1. I have become increasingly interested in reading science books. I think I’ll take your advice and start with The Invisible History of the Human Race first though.


    • The Invisible History is definitely a good place to start. It was the first book I’ve read on this sort of topic and I found it all reasonably easy to comprehend.
      Someone recommended another book to me the other day – ‘Sapiens’ by Yuval Noah Harari. I saw another of his books the other day that looks really interesting too. It’s called ‘Homo Deus: A Brief History of Tomorrow’. I haven’t read any of his books so I’m not sure on how easy they are to read, but they have pretty high ratings on Goodreads so I think they’d be worth some investigation.

      Liked by 1 person

  2. This sounds interesting – one of my areas of interest (there are many, it seems)!
    The fact that there is new evidence makes me think that there will always be new evidence, and that we won’t ever know for sure where and how it all got started. I want to know!


  3. This looks really interesting! I shamefully get confused about all the different discoveries that led to our understanding of human evolution so perhaps this will help! Bronte


    • This would definitely help. It doesn’t explain *everything*, a teensy bit of prior knowledge would be useful, but not a necessity. I can highly recommend ‘The Invisible History of the Human Race’ to read beforehand, as it kind of provides the bones (no pun intended) for reading about human fossils, then ‘Seven Skeletons’ is like the flesh.

      Liked by 1 person

  4. I saw you recommended this one to me on Goodreads, and after reading your review I’m definitely more excited to check it out! I worry that I’d tire of that “checklist” aspect that you noted, but maybe I could power through it for the really interesting stuff. 🙂 Do you have any new books on your list after reading this and Kenneally’s?


    • Someone on Litsy recommended a book to me called Sapiens by Yuval Noah Harari which looks pretty great, so I’ll be checking that one out in the nearish future. I also really want to read The Gene by Siddhartha Mukherjee, which I’ve seen mixed reviews on but I’d still like to give it a try.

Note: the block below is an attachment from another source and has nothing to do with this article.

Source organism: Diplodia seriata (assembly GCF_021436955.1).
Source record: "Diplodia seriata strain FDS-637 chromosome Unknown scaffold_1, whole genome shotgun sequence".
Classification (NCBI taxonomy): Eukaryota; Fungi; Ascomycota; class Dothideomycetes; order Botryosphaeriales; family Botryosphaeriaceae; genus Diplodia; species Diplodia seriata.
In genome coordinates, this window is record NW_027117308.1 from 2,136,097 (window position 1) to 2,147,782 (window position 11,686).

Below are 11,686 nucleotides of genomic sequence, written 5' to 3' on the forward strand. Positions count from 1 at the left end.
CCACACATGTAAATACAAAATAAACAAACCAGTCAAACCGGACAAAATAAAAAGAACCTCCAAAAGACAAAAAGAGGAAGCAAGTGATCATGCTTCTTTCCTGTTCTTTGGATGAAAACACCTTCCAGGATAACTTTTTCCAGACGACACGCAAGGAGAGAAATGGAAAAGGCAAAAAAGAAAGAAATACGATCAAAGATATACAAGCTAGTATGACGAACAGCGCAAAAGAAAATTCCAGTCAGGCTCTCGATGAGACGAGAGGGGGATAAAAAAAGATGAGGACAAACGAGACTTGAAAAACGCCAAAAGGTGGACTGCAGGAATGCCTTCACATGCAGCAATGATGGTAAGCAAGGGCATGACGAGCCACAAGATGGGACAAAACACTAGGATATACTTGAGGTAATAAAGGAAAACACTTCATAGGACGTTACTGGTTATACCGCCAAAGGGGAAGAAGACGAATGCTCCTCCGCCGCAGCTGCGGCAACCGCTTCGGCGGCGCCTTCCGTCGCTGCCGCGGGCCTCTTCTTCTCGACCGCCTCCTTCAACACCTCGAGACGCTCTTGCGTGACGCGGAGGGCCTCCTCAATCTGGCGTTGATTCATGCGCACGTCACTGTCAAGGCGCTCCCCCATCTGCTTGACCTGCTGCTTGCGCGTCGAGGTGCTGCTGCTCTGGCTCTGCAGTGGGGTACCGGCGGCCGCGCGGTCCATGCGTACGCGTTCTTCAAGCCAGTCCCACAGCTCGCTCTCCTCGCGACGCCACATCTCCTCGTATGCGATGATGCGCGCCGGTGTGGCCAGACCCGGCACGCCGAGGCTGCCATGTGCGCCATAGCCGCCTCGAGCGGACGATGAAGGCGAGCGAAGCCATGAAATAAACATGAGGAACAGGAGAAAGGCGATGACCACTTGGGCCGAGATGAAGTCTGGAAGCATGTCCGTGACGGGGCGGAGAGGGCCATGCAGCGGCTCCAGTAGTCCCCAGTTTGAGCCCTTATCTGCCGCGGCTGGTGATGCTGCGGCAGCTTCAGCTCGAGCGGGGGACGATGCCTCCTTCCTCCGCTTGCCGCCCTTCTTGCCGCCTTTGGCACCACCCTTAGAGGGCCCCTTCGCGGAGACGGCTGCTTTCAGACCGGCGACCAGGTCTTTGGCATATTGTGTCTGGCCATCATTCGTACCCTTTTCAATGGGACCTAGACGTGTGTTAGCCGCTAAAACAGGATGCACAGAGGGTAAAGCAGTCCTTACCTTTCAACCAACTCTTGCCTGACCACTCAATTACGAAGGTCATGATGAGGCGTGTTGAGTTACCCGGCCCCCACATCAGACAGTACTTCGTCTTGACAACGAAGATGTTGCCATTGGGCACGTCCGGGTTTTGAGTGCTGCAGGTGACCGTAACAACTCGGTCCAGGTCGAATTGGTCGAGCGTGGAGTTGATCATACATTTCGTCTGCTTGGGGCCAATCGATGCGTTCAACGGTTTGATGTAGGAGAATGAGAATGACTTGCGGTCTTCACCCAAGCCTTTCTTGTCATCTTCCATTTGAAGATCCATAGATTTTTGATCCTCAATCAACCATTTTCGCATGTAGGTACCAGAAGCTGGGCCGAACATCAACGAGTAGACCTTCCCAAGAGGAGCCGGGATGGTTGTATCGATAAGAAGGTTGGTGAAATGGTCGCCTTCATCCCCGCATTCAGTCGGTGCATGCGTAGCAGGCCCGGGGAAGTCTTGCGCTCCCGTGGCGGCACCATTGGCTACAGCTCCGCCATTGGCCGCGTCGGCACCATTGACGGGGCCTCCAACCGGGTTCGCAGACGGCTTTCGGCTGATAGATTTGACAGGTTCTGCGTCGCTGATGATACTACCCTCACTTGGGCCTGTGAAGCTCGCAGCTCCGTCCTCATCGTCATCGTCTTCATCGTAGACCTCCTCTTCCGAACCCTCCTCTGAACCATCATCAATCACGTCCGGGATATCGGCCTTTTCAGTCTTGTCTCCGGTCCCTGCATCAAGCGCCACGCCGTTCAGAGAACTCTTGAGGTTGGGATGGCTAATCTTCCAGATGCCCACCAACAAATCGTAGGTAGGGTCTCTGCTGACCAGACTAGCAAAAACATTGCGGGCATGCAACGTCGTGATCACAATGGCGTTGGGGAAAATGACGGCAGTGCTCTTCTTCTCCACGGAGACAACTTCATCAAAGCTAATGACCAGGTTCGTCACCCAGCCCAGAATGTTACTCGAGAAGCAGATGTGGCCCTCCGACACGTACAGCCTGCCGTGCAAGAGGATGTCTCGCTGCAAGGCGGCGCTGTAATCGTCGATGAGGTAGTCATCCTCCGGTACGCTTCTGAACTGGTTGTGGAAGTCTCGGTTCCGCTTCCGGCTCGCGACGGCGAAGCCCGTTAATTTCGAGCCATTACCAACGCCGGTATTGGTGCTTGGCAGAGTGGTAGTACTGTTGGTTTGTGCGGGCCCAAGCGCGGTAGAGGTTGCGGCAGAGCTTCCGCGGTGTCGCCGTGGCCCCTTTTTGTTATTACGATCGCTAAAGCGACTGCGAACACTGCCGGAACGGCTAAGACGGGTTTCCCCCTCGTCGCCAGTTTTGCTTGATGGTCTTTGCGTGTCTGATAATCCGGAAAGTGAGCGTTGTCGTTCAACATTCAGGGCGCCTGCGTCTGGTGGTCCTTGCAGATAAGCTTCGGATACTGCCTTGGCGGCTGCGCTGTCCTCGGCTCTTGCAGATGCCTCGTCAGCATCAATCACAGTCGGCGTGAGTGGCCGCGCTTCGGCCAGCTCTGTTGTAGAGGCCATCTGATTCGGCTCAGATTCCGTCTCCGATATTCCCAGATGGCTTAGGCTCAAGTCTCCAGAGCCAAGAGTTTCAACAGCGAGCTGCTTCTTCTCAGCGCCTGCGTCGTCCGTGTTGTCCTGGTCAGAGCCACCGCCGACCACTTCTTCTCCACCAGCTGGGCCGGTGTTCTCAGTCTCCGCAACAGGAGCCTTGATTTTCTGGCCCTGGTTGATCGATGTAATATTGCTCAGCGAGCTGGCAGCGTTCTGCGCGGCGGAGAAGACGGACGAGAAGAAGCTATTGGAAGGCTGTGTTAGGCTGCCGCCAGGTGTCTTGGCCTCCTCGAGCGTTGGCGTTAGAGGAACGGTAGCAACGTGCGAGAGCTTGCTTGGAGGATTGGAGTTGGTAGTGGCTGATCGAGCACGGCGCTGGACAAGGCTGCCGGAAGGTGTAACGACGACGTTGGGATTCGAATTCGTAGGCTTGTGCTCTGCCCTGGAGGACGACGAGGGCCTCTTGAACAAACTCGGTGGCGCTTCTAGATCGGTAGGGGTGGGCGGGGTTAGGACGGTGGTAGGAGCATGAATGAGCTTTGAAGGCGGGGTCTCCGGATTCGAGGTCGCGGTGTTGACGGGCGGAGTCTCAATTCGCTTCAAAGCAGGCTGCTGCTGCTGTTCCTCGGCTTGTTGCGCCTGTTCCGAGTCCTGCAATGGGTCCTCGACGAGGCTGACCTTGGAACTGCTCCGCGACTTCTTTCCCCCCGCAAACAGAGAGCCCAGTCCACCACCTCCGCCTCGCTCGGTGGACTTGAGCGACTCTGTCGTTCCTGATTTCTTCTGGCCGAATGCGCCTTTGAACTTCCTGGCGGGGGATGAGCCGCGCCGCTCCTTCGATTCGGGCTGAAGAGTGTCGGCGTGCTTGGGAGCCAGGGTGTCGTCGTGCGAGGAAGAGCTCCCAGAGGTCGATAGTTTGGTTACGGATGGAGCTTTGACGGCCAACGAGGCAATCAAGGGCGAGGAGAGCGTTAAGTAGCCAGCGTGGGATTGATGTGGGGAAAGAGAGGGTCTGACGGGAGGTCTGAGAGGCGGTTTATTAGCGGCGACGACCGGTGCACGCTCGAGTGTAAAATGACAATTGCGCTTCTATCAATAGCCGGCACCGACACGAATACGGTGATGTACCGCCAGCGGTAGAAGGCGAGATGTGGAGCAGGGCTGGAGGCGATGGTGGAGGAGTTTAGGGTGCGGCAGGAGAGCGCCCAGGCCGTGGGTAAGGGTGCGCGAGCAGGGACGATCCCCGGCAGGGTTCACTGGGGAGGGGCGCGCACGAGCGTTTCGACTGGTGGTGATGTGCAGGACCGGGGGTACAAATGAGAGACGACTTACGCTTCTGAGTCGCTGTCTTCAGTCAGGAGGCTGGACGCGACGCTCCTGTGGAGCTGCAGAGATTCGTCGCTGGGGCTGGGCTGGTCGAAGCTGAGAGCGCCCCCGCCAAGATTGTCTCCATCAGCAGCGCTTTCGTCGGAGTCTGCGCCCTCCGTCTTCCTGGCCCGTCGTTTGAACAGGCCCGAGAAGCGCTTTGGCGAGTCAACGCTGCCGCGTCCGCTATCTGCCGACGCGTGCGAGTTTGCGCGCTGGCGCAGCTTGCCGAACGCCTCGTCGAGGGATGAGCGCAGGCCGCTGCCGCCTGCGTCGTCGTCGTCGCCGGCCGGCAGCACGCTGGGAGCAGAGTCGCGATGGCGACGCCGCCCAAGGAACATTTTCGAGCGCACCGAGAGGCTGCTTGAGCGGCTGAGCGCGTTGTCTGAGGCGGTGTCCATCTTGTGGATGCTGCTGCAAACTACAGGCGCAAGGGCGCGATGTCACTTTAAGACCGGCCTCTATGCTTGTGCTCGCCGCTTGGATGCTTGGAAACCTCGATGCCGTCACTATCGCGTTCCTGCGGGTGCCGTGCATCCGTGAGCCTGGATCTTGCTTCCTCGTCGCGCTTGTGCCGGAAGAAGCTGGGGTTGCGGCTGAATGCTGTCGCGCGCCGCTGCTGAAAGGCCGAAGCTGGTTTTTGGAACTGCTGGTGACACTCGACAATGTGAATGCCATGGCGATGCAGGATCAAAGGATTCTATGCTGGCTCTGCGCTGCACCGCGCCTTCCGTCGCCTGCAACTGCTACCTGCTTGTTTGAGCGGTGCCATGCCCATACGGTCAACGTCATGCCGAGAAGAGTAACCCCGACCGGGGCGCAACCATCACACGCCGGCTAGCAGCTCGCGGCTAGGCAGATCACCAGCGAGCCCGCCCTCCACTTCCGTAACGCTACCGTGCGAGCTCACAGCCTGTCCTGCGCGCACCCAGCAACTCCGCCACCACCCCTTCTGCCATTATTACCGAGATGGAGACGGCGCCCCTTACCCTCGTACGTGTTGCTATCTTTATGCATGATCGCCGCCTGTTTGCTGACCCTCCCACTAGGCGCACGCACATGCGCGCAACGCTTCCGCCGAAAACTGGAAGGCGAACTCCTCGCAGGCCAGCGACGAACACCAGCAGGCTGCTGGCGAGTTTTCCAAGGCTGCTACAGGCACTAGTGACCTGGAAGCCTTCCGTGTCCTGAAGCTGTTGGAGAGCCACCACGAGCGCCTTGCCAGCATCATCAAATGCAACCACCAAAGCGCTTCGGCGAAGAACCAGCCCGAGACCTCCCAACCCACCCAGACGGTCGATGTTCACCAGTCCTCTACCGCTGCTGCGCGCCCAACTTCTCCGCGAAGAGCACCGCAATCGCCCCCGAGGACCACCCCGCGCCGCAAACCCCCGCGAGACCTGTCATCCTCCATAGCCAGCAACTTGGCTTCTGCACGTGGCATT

I have been wondering since finishing Seven Skeletons whether it might have been edited a little to get rid of the checklisty feel. I had an ARC, so what I read may not have been the final book. But it was still really interesting and I think you’d definitely get something out of it. I’ll definitely be investing in a hardcopy of it.


  5. I took a physical anthropology class in college — one of those big survey ones with two hundred people in the class — and I was surprised how much I learned from it and enjoyed it. I need to read some more books in this area! I have one checked out now that’s not about fossils so much as it’s about, like, the way the scientific/museum establishment in the late 1800s early 1900s treated human remains. Which is also super interesting!


    • Ooooh, that sounds awesome – what’s it called?

      Someone on Litsy recommended Sapiens by Yuval Noah Harari and it sounds excellent. It kind of sounds like the Christine Kenneally book I mentioned, but I still wouldn’t mind reading it to compare the two, especially as Kenneally’s book had a lot of focus on Australia (which is fine because that’s where I live, but it’d be interesting to see it all from a different perspective.


  6. I really have to get a hold of this. I have done lots of reading about genetics (and hoping that this book won’t be too much like studying!) but the stuff about evolution and how we learn from skeletons is fascinating.


    • No it didn’t feel like studying at all. Pyne has a pretty good narrative voice – you can tell that she’s enthusiastic about this sort of stuff and it really comes through in her writing. As I said, I found it a little repetitive after a while, but that didn’t detract from how interesting it all was.

      Someone also recommended a book called Sapiens to me. It’s by Yuval Noah Harari and it looks really good as well (it’s had 26,191 ratings on Goodreads and has an average rating of 4.31 stars out of 5 – so that’s a good indicator I think). Have you read The Gene by Siddhartha Mukherjee? That’s next on my hit list.

      Liked by 1 person

      • Haven’t read The Gene but have seen it – I have dozens of books that are similar (popular science about genetics) so will await glowing reviews before I add another to the pile!


        • Well I plan on picking it up in a couple of weeks (because I’ve been thinking about it for ages and I need it), so I’ll try and get to it soon and let you know my thoughts 🙂

          Liked by 1 person

        • Will look forward to your review. Most of the popular genetics books I’ve read are by Matt Ridley, although another caught my eye this year – it’s title is something about ‘Hemingway’s Cats’ and the author is Arney (??).


  7. Pingback: Bookish (and not so bookish) thoughts // 2 September, 2016 | Bits & Books